Tereza worked for big public relations companies for almost 20 years before she resigned and decided to go freelance three years ago. She regrets nothing. This has today become a growing tendency — people quitting their jobs to go independent and become self-employed. The unfavourable working conditions simply make the decision easier. “It is no longer a choice but an unavoidable outcome of the crisis,” explains Tereza. “Many people have to work freelance as there is not enough full-time (and even part-time) job creation on a global level to sustain a growing job market”.
And it is true. In countries like Greece and Spain, where unemployment has sky-rocketed, people have been forced to rethink their necessities, priorities and habits. It has encouraged more and more people to become freelancers, as they cannot find a job in a company. But this also means that they will probably be uninsured and only get paid if they have a client who will pay them. People no longer think about saving up for the future, but of having enough money for today.
“In freelancing, there is no guarantee as to when the next assignment will come up,” says Tereza. “Another important disadvantage is that a freelancer has no medical coverage or other social benefits." But there are also very important advantages pertaining to this type of employment, she adds. These include flexible working hours, the freedom to choose who to work with and what projects to take, as well as the fact that you do not have to be physically present in an office.
Making the leap
Nick followed a similar path. After a decade working in a private energy company, it was sold. Drowning in bureaucracy with limited chances of career development, he decided to go freelance, making good use of all the contacts he had gathered in the course of time. Now he works on a project-basis but is happier. He gets to determine his own work and time schedule, and most importantly, choose his own clients. “It’s more rewarding to work for yourself,” he says, “but it is also tougher.”
Things are not as easy for someone starting off as a freelancer, though. Tina, a graphic designer and recent graduate, is new to the labour market with only the experience of a few internships. She is striving to find independent projects to work for, but not having the necessary contacts to move ahead, she is still struggling to be given a chance.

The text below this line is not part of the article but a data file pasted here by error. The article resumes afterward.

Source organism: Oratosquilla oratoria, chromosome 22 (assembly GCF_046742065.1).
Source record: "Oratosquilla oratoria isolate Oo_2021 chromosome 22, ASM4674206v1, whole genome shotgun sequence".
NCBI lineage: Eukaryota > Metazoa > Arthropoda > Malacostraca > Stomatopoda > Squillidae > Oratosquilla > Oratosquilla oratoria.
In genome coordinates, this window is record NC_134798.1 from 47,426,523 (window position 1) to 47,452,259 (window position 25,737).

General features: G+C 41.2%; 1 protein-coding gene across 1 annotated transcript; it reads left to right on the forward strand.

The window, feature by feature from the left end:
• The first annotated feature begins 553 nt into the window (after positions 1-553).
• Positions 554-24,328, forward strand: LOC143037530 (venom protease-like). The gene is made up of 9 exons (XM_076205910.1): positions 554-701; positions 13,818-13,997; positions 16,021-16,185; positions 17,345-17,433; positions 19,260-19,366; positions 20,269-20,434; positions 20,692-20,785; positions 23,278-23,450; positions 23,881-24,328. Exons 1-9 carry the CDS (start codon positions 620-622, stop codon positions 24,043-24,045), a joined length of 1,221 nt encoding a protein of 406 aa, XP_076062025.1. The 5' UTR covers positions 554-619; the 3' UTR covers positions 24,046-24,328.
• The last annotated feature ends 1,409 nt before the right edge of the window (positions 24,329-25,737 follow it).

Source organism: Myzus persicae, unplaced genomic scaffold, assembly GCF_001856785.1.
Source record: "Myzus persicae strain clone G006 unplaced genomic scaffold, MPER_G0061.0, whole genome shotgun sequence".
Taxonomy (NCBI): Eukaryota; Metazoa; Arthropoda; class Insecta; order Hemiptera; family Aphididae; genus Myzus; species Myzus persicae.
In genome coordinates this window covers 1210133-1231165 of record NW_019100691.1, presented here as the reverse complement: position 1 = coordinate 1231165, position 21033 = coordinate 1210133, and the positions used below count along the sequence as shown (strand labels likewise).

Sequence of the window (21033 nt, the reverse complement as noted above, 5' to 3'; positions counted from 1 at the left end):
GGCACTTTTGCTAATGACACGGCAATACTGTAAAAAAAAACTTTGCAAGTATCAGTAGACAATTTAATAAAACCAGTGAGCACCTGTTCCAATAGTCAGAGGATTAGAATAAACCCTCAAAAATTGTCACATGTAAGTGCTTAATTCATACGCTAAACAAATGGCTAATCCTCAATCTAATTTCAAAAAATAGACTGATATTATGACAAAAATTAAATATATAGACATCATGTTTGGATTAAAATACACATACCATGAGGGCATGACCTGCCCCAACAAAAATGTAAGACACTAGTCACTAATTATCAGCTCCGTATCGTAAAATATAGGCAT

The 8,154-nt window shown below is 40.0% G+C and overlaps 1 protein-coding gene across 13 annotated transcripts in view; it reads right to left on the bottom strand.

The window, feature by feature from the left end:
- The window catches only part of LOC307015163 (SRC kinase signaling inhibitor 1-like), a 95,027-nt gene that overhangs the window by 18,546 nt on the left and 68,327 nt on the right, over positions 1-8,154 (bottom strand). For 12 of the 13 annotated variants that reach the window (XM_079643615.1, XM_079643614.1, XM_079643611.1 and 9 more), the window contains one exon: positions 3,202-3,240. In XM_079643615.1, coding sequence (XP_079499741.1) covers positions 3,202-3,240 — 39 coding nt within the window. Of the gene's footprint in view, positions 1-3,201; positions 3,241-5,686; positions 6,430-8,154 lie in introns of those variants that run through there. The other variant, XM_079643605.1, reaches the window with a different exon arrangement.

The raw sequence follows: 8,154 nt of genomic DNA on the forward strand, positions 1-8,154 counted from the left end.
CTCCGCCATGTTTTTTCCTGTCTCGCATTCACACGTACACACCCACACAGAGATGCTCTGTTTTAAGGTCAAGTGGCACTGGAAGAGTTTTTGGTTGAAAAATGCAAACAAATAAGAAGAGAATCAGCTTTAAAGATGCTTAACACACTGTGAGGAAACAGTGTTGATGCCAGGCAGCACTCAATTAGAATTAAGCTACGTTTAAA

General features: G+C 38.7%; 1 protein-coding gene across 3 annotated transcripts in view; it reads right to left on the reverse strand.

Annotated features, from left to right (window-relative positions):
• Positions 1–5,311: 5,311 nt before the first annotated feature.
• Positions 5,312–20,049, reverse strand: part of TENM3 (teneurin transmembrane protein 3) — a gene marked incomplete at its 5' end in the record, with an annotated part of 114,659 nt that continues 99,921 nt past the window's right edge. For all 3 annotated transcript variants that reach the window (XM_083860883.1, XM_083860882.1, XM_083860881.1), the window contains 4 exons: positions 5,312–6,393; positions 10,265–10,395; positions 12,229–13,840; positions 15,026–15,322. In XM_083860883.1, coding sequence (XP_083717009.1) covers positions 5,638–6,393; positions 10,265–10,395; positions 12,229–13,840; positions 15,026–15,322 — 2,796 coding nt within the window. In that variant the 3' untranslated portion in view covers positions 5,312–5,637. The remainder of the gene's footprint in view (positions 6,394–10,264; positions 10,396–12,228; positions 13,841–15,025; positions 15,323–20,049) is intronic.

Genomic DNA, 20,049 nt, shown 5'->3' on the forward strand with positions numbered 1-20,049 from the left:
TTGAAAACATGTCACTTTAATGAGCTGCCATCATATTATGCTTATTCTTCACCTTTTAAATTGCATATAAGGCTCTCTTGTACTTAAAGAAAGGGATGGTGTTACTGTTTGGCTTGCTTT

Yet, people feel the need to change careers in order to find a job, find a more fulfilling profession and gain enough money to make a decent living.
After working in communications for over seven years, Dominic decided to take a step in a different direction. He went back to school to study architecture, what he “always wanted to do, what he would enjoy, and what he could do well”, but was discouraged out of fear of not finding a job later on. “What difference does it make now?” he wonders, as unemployment has spread to all sectors of the labour market.
But what really urges someone to make such a radical change? “I was tired — of the hours, the workload, the tight deadlines, lack of time off, the political scene, of nothing ever getting done. And because my health could no longer take this pace,” he explains. “So, I decided it is time for a change. To slow down, do something more creative, something that I wouldn't have the pressure of a big organisation in, and have greater flexibility and more time to take care of myself and those I care about. Even maybe work for myself instead of a company — no one seems to be hiring anyway.”
Eternal career nomads?
We have become career nomads. Moving along with the changing tides, with the hope of maybe landing a job that may guarantee some sort of pay, no matter how low that may be.
“Maybe in the future I will do something entirely different again — I don't know. But I know that when I stop enjoying something or cannot take it anymore, and have the luxury to change things, I should try,” says Dominic with a smile, as his eyes gleam with the exciting prospect of this change.
People’s main concern today is how to pay the many taxes that have been imposed per capita, how to ensure a daily meal and how to simply get by. Thoughts about pensions are now minimal, at least for youth. Uncertainty is the emotion of this time and there is no feeling of security left. But there certainly is some optimism remaining and the perseverance to keep fighting for something better. “My main concern is to live a life that is fulfilling, satisfying and makes me happy and calm,” says Dominic. But perhaps it is no longer enough simply to change profession. We need to change mentality, too. As individuals, as nationals and as Europeans. Only then, will we be able to change society towards the better and create a future worth aspiring for.